The Performance of a Lifetime

By Marjorie Williams
Washington Post Staff Writer

He shambled in clutching an old gray fedora, of the kind (perhaps the very hat) he wears in photos from the '40s, where he smiles from his deferential spot a few steps astern of Harry Truman's shoulder. He never put the hat on his head yesterday, but that wasn't the point: Clark Clifford, master of gesture, had come to defend himself before the House Banking Committee, theater of the absurd. As usual, he left nothing to chance.

It can't have been an accident that Marny Clifford and Lynda Carter -- starlet-wife of Clifford's protege and law partner Robert A. Altman -- came in first, dressed in black. Or that Clifford made notations on his documents with a humble pencil. Or that the pair's long-awaited first public testimony about the widening bank scandal they find themselves in opened with a long, chatty narrative from Clifford himself that threw a moist blanket of pathos over the fiery oratory of the committee members.

He was the elderly trial lawyer, bringing all his skills to the summation of his last, most important case. He was a ventriloquist, playing straight man to a partner assigned the riskier lines. He was Grampy, telling the kids about how he built the homestead in aught-four -- a statesman reminding a roomful of aspirants that he was present at the creation of their universe. He was everything he had to be if he hoped to persuade the committee -- and the vastly more important television audience beyond -- that he was, in a word he stressed, mystified to find himself at the helm of an institution secretly owned by an outlaw foreign bank.

"Now, I recognize as I listen to you gentlemen we have a formidable task in persuading many of you of our innocence in this," Clifford told the committee in buckling down to his opening statement, an hour-and-a-half-long tale that walked his audience from his service in Truman's White House up through his twilight career as chairman of First American Bankshares. "But I approach it willingly. I approach it with a desire to have this hearing.

"Each of you at some time in your career has been attacked and you've recognized the difficulty with how you respond to the attack. You don't own a newspaper through which you can speak and neither do we. You don't have persons who will rise to your defense and neither do we." Never mind that he was anxiously flanked by some of the most serious Washington and New York legal talent money can buy: Clark Clifford brings an epic sincerity to all he says. In the high ivory expanse of the Rayburn House Office Building's Wright Patman Room, his musical voice rang clear, an instrument more complicated than normal human voices. "The whole atmosphere of the public, all the proceedings that have taken place, all would be against us. And yet, we appear here so that you can hear our side. And I suggest to you that it is my deep conviction that when you have heard us, you will at least in some way have a different attitude."

He told them that "our consciences are clear." He told them, "You have my word for it." He told them he took on the management of a major bank holding company a decade ago, at the age of 75, because he needed the challenge. "Maybe it's kept me alive for nine more years," he said, with a smile that shyly conceded his great age.

In the end, he let himself be at a loss for words. He paused. He lifted his skeletal, elongated, always-busy fingers in a gesture of confusion. "My judgment is questionable," he said sadly. "I guess I should have learned {of BCCI's ownership} some way. ... I'd give a lot if somebody had told me, back in 1984, that this operation was the kind that it was. I would have given anything if I could have avoided what I've gone through this past year."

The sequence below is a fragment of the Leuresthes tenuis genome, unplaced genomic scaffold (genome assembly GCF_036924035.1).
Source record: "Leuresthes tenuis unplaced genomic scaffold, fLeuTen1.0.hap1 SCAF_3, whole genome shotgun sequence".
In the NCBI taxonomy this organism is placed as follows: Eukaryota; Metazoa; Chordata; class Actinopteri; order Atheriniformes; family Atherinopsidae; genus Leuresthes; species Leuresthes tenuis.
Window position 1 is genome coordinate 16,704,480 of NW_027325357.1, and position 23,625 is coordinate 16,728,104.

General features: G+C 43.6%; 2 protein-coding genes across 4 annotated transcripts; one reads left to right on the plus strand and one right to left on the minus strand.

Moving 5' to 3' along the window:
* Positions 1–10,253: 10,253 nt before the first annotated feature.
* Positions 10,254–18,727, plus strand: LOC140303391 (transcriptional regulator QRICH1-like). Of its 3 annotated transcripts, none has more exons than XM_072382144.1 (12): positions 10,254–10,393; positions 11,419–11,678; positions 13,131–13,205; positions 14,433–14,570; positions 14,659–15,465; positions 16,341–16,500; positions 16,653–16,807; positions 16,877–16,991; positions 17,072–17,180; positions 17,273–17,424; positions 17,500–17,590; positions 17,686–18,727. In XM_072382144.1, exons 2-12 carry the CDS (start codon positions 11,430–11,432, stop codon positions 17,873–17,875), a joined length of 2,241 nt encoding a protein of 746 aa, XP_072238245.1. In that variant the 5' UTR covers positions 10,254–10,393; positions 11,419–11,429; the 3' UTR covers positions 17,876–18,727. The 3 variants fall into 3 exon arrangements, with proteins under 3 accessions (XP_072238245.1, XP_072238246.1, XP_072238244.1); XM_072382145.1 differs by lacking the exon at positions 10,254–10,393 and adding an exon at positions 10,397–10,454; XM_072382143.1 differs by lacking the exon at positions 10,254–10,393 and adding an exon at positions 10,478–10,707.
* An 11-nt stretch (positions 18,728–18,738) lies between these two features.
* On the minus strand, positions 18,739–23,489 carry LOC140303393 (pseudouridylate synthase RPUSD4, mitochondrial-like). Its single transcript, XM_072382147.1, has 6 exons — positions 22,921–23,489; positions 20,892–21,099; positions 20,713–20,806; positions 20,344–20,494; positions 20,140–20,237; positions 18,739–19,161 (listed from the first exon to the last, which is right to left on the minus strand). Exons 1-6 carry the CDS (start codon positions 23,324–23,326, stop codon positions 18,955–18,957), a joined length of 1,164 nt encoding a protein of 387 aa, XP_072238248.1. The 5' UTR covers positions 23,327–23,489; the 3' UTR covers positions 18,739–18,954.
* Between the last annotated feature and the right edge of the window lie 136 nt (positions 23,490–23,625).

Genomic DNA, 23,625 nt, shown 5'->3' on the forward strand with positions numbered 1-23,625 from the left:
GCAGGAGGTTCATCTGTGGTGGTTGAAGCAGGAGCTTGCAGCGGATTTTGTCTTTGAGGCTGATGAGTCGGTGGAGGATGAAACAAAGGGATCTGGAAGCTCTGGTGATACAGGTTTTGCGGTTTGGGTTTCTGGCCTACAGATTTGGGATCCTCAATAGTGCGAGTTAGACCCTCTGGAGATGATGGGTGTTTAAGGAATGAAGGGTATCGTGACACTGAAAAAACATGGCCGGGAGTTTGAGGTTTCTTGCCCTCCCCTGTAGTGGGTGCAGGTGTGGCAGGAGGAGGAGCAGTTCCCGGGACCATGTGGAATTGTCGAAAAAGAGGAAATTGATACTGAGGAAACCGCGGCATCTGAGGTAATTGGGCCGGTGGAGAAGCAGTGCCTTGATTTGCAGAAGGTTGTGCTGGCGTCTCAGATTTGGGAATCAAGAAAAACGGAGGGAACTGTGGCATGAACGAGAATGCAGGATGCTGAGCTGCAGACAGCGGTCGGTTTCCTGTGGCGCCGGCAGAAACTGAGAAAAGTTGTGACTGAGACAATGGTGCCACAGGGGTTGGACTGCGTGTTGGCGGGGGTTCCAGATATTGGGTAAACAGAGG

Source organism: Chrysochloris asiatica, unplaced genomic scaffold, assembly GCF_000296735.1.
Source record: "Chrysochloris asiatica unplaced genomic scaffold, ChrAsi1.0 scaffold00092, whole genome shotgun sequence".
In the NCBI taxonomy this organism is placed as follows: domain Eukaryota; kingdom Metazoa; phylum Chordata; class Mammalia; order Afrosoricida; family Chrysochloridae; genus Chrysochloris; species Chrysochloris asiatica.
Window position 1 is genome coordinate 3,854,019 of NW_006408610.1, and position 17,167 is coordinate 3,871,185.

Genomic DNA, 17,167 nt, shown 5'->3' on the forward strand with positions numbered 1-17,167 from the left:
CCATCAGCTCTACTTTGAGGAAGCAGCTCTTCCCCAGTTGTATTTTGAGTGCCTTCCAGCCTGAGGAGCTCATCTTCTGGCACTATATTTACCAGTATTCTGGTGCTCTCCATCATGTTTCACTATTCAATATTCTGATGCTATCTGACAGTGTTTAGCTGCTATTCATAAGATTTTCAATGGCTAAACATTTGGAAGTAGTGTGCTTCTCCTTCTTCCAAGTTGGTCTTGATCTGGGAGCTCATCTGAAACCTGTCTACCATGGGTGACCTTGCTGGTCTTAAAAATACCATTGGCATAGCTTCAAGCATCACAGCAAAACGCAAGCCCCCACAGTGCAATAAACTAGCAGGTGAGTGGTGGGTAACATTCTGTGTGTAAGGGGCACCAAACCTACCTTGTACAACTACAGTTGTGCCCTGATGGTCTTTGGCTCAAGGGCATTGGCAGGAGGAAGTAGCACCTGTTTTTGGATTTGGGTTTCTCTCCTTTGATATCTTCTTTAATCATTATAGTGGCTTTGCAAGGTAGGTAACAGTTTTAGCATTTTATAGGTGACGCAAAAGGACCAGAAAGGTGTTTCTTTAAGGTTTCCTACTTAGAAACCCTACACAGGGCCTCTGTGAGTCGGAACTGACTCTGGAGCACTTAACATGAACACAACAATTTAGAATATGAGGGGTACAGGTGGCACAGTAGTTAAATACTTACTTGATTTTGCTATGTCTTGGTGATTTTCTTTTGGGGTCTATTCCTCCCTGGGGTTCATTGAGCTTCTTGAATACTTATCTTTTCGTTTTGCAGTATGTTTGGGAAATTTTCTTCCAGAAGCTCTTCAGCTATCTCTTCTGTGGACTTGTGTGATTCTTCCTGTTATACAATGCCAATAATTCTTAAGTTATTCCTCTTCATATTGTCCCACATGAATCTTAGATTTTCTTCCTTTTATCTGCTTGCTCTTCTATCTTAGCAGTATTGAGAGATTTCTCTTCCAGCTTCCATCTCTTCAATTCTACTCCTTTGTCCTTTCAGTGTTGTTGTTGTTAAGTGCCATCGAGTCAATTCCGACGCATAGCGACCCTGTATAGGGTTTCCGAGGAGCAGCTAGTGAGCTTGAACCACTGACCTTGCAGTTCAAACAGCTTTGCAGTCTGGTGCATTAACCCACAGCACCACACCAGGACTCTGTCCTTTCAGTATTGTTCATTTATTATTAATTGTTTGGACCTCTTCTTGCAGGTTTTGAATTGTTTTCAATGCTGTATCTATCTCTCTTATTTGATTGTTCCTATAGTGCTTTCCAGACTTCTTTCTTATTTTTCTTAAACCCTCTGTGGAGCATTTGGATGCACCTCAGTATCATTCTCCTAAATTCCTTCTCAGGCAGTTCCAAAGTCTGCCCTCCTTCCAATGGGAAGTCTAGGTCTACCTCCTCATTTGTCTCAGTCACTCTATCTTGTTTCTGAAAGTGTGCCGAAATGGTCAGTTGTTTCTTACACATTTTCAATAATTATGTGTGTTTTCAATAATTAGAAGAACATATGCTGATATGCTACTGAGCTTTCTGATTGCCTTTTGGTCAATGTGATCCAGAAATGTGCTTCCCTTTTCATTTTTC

When he was done, he fell into the profound stillness from which he marshals his energy after 84 years. Sitting back, eyes closed, the articulate hands for once at rest, he seemed impossibly old, the famous hair a pure white, the skin a rosy map of crinkled tissue. His brows and lashes seemed dusted by snow.

"Mr. Clifford is most impressive," said ranking minority member Chalmers P. Wylie (R-Ohio) out in the hallway, after a full morning of this. "Mr. Clifford could sell hams in a synagogue." Compelling Clash

It wasn't so much the things he said. Although it was Clifford's first public testimony about the relationship between the renegade Bank of Credit and Commerce International and the Washington-based First American Bankshares, which Clifford chaired until his resignation last month, there were no major developments in yesterday's hearing. There were no shocking revelations about the scandal, which flows from intensive investigations by the Federal Reserve, the Manhattan district attorney and a Senate committee. No important new twists in the explanations offered by Clifford or Altman, First American's former president.

It was the clash of imperatives that made it a classic piece of Washington drama. On one side, Clifford and Altman, pressing their public defense. On the other, a committee of 52 men and women who, for the past couple of years, have labored in the gloomy shade of the S&L scandal. The House Banking Committee -- formerly a prestigious assignment -- has come in for a major share of blame for regulatory laxity. Clark Clifford, then, represented a wonderful opportunity for the 30-odd members who put in appearances: Indignation! Righteousness! Few constituents understand what the BCCI scandal is all about, but surely they know it's bad. What could be better than a chance to admonish the scandal's two leading American players?

"It pains me to say this," said Rep. Toby Roth (R-Wis.), painlessly, "but others may believe your story, but I must say I don't believe a word of it. I've looked at this case and my conclusion is that you knew and that you made millions."

"Mr. Chairman," said Rep. Charles Schumer (D-N.Y.), "Mr. Altman and Mr. Clifford are asking us to believe that when their house was on fire, they didn't smell the smoke, feel the heat or hear the alarms."

Schumer knows how to get maximum mileage from a hearing. "When you listen to Clifford and all his achievements, my heart wants to believe him, but my head says it's very hard to," he said in a quick interview after the morning session.

He rushed away to the TV microphones set up in the lobby of the Rayburn Building's east entrance. "When I listen to Clifford and think about his achievement," he said, "my heart wants to believe him, but my head says no."

"After listening to your presentation," he told Clifford in the afternoon, "I guess I would say to you that my heart wants to believe you, but my head says no."

The Spouses' Support

When Clifford first reached the witness table he handed the hat to Marny, who stowed it beneath her chair with the aplomb of a woman who's been serving as assistant prop master for decades: a month shy of 60 years, to be precise.